This is unexpected. I've blogged about some outrageously dumb things that SC governor Mark Sanford has said over the past year, but this just goes to show that you can't judge a book by its cover. Or by its first 200 pages.
Sanford has written an opinion piece in today's Washington Post titled, A Conservative Conservationist? The subtitle is, "Why the Right Needs to Get Invested in the Search for Climate Change Solutions". Whoa.
Sanford is kind of a self-styled libertarian, and libertarians have been the biggest culprits when it comes to distorting climate science for ideological ends. They're so rigidly opposed to any possibility of government regulation that they've chosen instead to deny that the problem even exists, and in some of the more absurd cases, intimate the existence of a dark conspiracy in which scientists and governments are trying to use the "global warming scare" to advance one-world socialism. (Yet oddly enough, the one socialist country of any consequence left in the world, China, is taking a skeptical point of view on climate change.)
For the past 20 years, I have seen the ever-so-gradual effects of rising sea levels at our farm on the South Carolina coast. I've had to watch once-thriving pine trees die in that fragile zone between uplands and salt marshes. I know the climate change debate isn't over, but I believe human activity is having a measurable effect on the environment.
The real "inconvenient truth" about climate change is that some people are losing their rights and freedoms because of the actions of others -- in either the quality of the air they breathe, the geography they hold dear, the insurance costs they bear or the future environment of the children they love.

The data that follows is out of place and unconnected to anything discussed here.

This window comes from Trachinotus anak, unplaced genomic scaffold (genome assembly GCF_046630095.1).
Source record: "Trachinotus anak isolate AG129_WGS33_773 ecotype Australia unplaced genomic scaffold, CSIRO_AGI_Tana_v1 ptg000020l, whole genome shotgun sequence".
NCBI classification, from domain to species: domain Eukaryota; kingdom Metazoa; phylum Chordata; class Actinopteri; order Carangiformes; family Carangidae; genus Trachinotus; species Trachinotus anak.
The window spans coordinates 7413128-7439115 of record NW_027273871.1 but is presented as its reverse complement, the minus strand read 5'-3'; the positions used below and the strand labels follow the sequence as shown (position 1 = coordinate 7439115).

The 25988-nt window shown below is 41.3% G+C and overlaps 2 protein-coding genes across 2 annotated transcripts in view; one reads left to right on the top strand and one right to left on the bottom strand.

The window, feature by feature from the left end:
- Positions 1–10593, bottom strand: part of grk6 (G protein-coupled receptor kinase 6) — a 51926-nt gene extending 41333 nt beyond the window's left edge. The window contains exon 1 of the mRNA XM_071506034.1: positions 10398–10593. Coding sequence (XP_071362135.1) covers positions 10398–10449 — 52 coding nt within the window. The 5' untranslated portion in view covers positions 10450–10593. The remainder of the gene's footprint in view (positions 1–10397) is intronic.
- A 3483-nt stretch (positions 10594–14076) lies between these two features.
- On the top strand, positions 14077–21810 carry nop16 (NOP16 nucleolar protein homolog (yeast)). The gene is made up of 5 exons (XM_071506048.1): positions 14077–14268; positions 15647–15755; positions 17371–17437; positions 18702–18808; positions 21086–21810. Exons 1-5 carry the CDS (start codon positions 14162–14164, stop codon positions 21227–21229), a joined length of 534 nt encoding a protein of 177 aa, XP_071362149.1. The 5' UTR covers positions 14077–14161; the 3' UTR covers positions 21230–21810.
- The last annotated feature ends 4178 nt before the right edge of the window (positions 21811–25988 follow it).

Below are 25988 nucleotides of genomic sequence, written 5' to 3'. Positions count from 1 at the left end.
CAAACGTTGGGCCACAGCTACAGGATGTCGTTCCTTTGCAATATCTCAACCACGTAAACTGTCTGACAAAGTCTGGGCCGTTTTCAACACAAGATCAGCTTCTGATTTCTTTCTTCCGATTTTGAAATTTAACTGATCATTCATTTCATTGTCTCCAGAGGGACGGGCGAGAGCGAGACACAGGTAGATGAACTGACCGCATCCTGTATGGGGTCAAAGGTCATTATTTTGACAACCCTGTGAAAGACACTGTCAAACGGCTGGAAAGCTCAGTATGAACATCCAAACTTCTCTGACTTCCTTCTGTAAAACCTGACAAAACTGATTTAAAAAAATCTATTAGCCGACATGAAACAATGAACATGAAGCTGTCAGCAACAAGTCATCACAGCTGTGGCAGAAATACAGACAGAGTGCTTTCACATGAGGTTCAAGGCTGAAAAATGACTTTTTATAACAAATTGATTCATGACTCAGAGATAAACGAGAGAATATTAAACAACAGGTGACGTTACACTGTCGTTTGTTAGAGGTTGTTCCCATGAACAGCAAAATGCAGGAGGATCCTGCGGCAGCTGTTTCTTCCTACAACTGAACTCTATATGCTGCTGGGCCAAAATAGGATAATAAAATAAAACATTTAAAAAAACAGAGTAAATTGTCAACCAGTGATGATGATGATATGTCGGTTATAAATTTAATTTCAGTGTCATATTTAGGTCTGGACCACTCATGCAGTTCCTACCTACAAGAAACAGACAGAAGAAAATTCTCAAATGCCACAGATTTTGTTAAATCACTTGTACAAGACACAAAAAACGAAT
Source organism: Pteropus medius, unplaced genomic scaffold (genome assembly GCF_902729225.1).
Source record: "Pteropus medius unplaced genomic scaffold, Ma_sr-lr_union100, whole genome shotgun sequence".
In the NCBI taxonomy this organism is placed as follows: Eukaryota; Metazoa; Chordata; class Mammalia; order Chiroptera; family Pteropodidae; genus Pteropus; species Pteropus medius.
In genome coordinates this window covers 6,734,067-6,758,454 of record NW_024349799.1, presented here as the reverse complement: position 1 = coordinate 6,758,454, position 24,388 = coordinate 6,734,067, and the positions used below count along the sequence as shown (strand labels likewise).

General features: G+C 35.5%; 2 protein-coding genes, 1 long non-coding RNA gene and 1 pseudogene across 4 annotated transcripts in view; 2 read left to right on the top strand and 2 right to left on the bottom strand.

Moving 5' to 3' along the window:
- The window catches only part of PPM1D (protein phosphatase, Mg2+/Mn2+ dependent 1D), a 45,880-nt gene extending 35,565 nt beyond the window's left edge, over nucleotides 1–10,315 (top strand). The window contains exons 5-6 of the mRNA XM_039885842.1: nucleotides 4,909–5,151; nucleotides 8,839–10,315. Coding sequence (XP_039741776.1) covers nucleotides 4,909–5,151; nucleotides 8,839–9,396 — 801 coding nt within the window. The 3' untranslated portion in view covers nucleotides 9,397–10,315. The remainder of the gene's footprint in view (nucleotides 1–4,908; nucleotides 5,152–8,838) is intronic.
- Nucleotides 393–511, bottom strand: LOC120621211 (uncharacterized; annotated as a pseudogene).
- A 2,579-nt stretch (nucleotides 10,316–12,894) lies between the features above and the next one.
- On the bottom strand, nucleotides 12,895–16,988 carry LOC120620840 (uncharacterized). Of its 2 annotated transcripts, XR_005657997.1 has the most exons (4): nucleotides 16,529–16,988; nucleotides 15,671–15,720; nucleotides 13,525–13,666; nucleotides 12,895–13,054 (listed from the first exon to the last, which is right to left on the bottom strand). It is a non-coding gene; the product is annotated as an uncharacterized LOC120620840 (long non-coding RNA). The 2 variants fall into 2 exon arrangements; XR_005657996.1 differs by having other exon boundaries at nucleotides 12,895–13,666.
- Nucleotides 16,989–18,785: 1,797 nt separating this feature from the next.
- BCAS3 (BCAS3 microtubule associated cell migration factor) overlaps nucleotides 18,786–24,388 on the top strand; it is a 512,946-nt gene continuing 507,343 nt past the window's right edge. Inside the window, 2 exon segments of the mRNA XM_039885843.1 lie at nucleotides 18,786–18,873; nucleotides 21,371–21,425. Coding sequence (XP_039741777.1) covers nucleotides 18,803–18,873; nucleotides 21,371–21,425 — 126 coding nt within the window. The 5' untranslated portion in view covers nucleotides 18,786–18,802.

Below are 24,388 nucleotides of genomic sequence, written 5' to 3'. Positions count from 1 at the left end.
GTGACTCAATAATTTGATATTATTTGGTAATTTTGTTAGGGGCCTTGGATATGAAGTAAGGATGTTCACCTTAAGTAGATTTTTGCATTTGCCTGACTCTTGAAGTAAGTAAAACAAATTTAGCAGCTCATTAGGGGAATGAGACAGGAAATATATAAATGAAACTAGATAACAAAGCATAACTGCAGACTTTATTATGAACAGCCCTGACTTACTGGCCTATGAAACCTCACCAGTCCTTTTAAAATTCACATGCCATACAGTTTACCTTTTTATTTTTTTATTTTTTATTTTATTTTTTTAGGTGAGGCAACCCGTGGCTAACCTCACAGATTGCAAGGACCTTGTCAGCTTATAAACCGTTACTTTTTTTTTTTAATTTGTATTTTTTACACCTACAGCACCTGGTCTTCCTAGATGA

But I've always maintained that a true libertarian point of view -- one which consistently holds that people should be free from the negative actions of others, rather than being reflexively pro-business -- would agree with Sanford's last sentence above. When someone imposes costs on you against your will -- and that's basically what pollution in all its forms does -- then they're violating your rights. The standard libertarian response to this is that polluters should be sued for damages (anything other than government regulation) in order for victims to recoup their losses, which would supposedly be enough to dissuade polluters. But aside from being unworkable, this model violates freedom of choice. If someone can expose me to pollutants against my will, it doesn't set things right if they merely pay for the damage they cause. They've effectively forced me to sell my person or my property against my will.
Aside from that, Sanford makes some other good points. He also makes some silly ones. He seems to be of the opinion that banning incandescent light bulbs, which was recently proposed by a California lawmaker, is apparently a solution of the "far left". He must not know that the entire country of Australia, run by a right-wing PM with a history of global warming skepticism, has recently proposed to do the same thing. And Sanford is still caught up with that libertarian delusion that regulation is always a bad thing. So he names it something else:
Third, conservatives must respond to climate change with innovation, not regulation. This means encouraging private research and implementation of more eco-friendly construction, more energy-efficient workplaces and more sustainable ways of going about life -- all of which cuts costs and protects God's creation.
There's not much difference between "encouraging" something and regulating it. The way you encourage things, at least if you're doing something meaningful and not just spouting platitudes, is to tax bad behavior and subsidize good behavior. It's not direct regulation, but it's still the government meddling in the economy. The difference between me and Sanford, presumably, is that he has an ideological objection to such meddling. I, on the other hand, don't think we have any choice.
Still, at least Sanford accepts the reality of climate change and, more importantly, the need to address the problem. And I don't think anyone could reasonably accuse him of wanting to institute a one-world socialist government either.